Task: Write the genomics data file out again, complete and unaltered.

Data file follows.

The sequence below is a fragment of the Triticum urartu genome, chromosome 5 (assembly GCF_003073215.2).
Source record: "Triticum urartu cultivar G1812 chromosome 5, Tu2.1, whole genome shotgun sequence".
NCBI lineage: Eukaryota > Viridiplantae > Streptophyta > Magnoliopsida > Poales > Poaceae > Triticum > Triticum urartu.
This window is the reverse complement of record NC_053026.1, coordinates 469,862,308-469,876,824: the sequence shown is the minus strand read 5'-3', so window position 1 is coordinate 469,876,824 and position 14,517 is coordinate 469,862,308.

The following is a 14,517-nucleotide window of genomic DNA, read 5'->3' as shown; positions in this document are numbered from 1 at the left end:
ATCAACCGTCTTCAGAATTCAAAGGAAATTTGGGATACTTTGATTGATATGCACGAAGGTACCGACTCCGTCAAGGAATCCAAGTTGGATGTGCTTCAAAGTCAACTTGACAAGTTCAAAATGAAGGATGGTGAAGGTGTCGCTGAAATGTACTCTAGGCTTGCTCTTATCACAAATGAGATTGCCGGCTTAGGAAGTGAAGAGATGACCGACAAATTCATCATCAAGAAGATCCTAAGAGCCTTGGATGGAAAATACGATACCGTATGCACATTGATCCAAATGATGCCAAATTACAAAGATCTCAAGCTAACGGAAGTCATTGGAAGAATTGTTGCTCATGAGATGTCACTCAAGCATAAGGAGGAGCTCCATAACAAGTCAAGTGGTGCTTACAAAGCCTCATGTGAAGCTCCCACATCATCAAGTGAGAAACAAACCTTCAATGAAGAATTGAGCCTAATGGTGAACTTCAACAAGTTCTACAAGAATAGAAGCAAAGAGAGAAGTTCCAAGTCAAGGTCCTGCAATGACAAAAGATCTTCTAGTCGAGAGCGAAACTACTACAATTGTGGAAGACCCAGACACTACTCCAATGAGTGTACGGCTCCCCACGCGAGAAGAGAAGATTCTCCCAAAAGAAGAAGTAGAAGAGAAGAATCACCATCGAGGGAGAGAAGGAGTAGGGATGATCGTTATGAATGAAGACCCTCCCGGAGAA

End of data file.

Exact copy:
The sequence below is a fragment of the Triticum urartu genome, chromosome 5 (assembly GCF_003073215.2).
Source record: "Triticum urartu cultivar G1812 chromosome 5, Tu2.1, whole genome shotgun sequence".
NCBI lineage: Eukaryota > Viridiplantae > Streptophyta > Magnoliopsida > Poales > Poaceae > Triticum > Triticum urartu.
This window is the reverse complement of record NC_053026.1, coordinates 469,862,308-469,876,824: the sequence shown is the minus strand read 5'-3', so window position 1 is coordinate 469,876,824 and position 14,517 is coordinate 469,862,308.

The following is a 14,517-nucleotide window of genomic DNA, read 5'->3' as shown; positions in this document are numbered from 1 at the left end:
ATCAACCGTCTTCAGAATTCAAAGGAAATTTGGGATACTTTGATTGATATGCACGAAGGTACCGACTCCGTCAAGGAATCCAAGTTGGATGTGCTTCAAAGTCAACTTGACAAGTTCAAAATGAAGGATGGTGAAGGTGTCGCTGAAATGTACTCTAGGCTTGCTCTTATCACAAATGAGATTGCCGGCTTAGGAAGTGAAGAGATGACCGACAAATTCATCATCAAGAAGATCCTAAGAGCCTTGGATGGAAAATACGATACCGTATGCACATTGATCCAAATGATGCCAAATTACAAAGATCTCAAGCTAACGGAAGTCATTGGAAGAATTGTTGCTCATGAGATGTCACTCAAGCATAAGGAGGAGCTCCATAACAAGTCAAGTGGTGCTTACAAAGCCTCATGTGAAGCTCCCACATCATCAAGTGAGAAACAAACCTTCAATGAAGAATTGAGCCTAATGGTGAACTTCAACAAGTTCTACAAGAATAGAAGCAAAGAGAGAAGTTCCAAGTCAAGGTCCTGCAATGACAAAAGATCTTCTAGTCGAGAGCGAAACTACTACAATTGTGGAAGACCCAGACACTACTCCAATGAGTGTACGGCTCCCCACGCGAGAAGAGAAGATTCTCCCAAAAGAAGAAGTAGAAGAGAAGAATCACCATCGAGGGAGAGAAGGAGTAGGGATGATCGTTATGAATGAAGACCCTCCCGGAGAA